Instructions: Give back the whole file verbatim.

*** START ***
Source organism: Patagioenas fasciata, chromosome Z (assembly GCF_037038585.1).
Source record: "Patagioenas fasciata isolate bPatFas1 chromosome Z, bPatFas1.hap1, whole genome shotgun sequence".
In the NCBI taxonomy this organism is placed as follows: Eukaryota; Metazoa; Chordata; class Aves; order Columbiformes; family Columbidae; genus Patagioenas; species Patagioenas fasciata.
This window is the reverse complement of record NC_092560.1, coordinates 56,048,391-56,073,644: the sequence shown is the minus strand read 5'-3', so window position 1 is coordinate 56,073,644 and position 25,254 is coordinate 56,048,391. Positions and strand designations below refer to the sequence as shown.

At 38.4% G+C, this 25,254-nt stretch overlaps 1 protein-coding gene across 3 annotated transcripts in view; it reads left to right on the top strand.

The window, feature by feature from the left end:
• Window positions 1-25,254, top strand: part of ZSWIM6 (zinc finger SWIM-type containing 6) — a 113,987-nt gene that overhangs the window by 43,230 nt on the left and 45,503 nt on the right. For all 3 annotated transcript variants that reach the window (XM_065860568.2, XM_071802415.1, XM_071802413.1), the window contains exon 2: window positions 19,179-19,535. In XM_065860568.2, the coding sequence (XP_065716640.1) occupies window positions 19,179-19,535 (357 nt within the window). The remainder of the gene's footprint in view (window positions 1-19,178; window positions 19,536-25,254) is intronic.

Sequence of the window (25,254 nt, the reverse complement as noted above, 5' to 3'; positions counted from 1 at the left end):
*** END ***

Source organism: Patagioenas fasciata, chromosome Z (assembly GCF_037038585.1).
Source record: "Patagioenas fasciata isolate bPatFas1 chromosome Z, bPatFas1.hap1, whole genome shotgun sequence".
In the NCBI taxonomy this organism is placed as follows: Eukaryota; Metazoa; Chordata; class Aves; order Columbiformes; family Columbidae; genus Patagioenas; species Patagioenas fasciata.
This window is the reverse complement of record NC_092560.1, coordinates 56,048,391-56,073,644: the sequence shown is the minus strand read 5'-3', so window position 1 is coordinate 56,073,644 and position 25,254 is coordinate 56,048,391. Positions and strand designations below refer to the sequence as shown.

At 38.4% G+C, this 25,254-nt stretch overlaps 1 protein-coding gene across 3 annotated transcripts in view; it reads left to right on the top strand.

The window, feature by feature from the left end:
• Window positions 1-25,254, top strand: part of ZSWIM6 (zinc finger SWIM-type containing 6) — a 113,987-nt gene that overhangs the window by 43,230 nt on the left and 45,503 nt on the right. For all 3 annotated transcript variants that reach the window (XM_065860568.2, XM_071802415.1, XM_071802413.1), the window contains exon 2: window positions 19,179-19,535. In XM_065860568.2, the coding sequence (XP_065716640.1) occupies window positions 19,179-19,535 (357 nt within the window). The remainder of the gene's footprint in view (window positions 1-19,178; window positions 19,536-25,254) is intronic.

Sequence of the window (25,254 nt, the reverse complement as noted above, 5' to 3'; positions counted from 1 at the left end):